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FiveThirtyEight

Politics

Equities markets are up around 4 percent as of about 12:45 PM Eastern time. (Credit markets, we should caution, have had a more tepid response).

Wall Street could be responding this way for any of essentially three reasons. The first would be if they think the Geithner plan is good for the economy. The second would be if they think the Geithner plan is good for the shareholders of the major corporations traded on Wall Street. And the third would be if they aren’t really thinking at all, but the certainty represented by a plan is an excuse for shedding some of their “irrational” fear and loathing toward the present state of affairs.

A couple of weeks ago I introduced something called the Cyclical Expectations Index, which is the ratio of the share prices of consumer discretionary products (which are thought to be more cyclical) to consumer staples. My hypothesis is that the CEI is a better gauge than broader stock indices for what the market really thinks about the economic variables that are important to most of us — like GDP growth and unemployment.

Here’s how the CEI has performed since September 15th, with the S&P 500 represented on the same scale:

In general, the CEI has been much more stable than the S&P 500. Since roughly mid-November, when credit markets stabilized somewhat, investors have neither gotten particularly more optimistic nor particularly more pessimistic about the near-to-medium term state of the economy, somewhat belying the relatively large fluctuations within the S&P. Just as the S&P had declined much more sharply than the CEI in February, the slight run-up in the CEI in March is not a match for the much steeper gains achieved by the S&P 500.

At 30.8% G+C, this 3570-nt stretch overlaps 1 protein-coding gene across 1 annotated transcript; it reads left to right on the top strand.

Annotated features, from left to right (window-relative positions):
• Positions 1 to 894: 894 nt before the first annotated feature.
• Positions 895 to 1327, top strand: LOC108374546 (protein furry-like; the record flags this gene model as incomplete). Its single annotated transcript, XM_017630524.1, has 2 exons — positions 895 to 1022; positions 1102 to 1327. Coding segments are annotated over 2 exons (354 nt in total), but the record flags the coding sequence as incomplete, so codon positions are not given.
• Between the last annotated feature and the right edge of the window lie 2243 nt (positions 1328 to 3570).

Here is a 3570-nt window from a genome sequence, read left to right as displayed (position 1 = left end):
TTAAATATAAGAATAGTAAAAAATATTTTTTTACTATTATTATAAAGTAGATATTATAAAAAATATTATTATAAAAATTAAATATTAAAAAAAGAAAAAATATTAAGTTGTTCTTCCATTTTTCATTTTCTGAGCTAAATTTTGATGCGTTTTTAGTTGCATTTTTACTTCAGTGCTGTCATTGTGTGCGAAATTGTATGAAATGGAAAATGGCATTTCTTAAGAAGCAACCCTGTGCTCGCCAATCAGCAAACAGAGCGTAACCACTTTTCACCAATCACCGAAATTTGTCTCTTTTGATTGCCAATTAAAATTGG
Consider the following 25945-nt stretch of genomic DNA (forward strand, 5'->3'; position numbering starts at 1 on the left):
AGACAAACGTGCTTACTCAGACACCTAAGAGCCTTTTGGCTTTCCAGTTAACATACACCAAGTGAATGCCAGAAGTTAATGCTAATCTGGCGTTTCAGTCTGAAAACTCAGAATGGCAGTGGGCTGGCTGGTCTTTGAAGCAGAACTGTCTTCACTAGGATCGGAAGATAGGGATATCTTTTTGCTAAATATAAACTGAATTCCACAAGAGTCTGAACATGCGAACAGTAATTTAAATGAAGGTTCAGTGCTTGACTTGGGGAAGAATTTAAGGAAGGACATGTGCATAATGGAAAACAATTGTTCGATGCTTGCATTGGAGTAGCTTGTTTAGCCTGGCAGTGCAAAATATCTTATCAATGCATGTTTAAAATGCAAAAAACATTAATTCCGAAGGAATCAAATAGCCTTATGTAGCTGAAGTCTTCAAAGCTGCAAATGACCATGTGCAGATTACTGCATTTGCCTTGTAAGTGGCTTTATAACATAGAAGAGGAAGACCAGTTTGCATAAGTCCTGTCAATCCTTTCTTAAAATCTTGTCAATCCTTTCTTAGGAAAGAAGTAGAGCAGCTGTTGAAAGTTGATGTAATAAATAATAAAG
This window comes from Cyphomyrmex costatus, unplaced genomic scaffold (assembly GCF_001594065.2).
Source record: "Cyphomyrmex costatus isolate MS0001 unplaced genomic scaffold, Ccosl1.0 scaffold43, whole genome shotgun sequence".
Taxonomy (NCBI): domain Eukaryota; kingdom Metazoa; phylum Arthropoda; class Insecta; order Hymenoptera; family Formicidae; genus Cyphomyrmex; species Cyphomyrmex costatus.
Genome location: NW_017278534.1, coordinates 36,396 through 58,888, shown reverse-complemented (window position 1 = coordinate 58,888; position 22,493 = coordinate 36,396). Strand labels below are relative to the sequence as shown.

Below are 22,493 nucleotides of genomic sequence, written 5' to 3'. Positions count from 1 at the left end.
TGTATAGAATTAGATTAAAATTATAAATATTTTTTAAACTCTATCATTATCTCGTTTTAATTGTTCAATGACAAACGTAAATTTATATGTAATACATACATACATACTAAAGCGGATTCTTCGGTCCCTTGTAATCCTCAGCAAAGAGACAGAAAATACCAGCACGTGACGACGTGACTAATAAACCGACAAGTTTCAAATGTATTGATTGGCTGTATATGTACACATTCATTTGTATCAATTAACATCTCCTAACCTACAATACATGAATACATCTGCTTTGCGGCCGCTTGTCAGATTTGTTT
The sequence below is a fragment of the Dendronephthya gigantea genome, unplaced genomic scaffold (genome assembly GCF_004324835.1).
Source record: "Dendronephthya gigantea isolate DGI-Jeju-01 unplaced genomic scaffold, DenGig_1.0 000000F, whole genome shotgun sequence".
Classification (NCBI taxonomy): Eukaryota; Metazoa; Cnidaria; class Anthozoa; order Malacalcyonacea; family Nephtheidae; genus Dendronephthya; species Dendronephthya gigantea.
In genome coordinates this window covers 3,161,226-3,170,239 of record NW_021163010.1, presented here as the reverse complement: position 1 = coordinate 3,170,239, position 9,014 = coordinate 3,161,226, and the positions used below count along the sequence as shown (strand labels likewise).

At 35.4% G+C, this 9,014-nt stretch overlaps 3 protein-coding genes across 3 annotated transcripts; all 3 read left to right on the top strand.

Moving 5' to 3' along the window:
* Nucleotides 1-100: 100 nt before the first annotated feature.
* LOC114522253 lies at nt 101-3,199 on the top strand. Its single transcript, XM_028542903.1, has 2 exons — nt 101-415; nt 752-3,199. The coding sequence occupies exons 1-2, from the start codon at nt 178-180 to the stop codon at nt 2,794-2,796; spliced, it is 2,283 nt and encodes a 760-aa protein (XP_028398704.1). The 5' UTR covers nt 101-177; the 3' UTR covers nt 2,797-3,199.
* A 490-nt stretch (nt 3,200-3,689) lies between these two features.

Likewise, while the CEI is up today — to 91.2 as of this writing, it’s highest value since January 9 — that isn’t a match for the 4%+ gains made by the S&P. Today’s rally, then, probably falls more into the Wall-Street-thinks-this-is-good-for-Wall-Street category.

On the other hand, the market may be shedding some of its risk-averseness. This is a nontrivial consideration, because essentially the whole debate over whether the Geithner plan is a good one or not boils down to whether the “toxic” assets that the government is trying to extricate from bank balance sheets are being undervalued by the markets in a sort of negative bubble.

I’ll put it like this: the fact that Wall Street has reacted well to the Geithner plan today is by no means a sufficient condition for its success. But it is probably a necessary one. If the markets did not believe that the plan had a chance of success, there’s little chance that it would.

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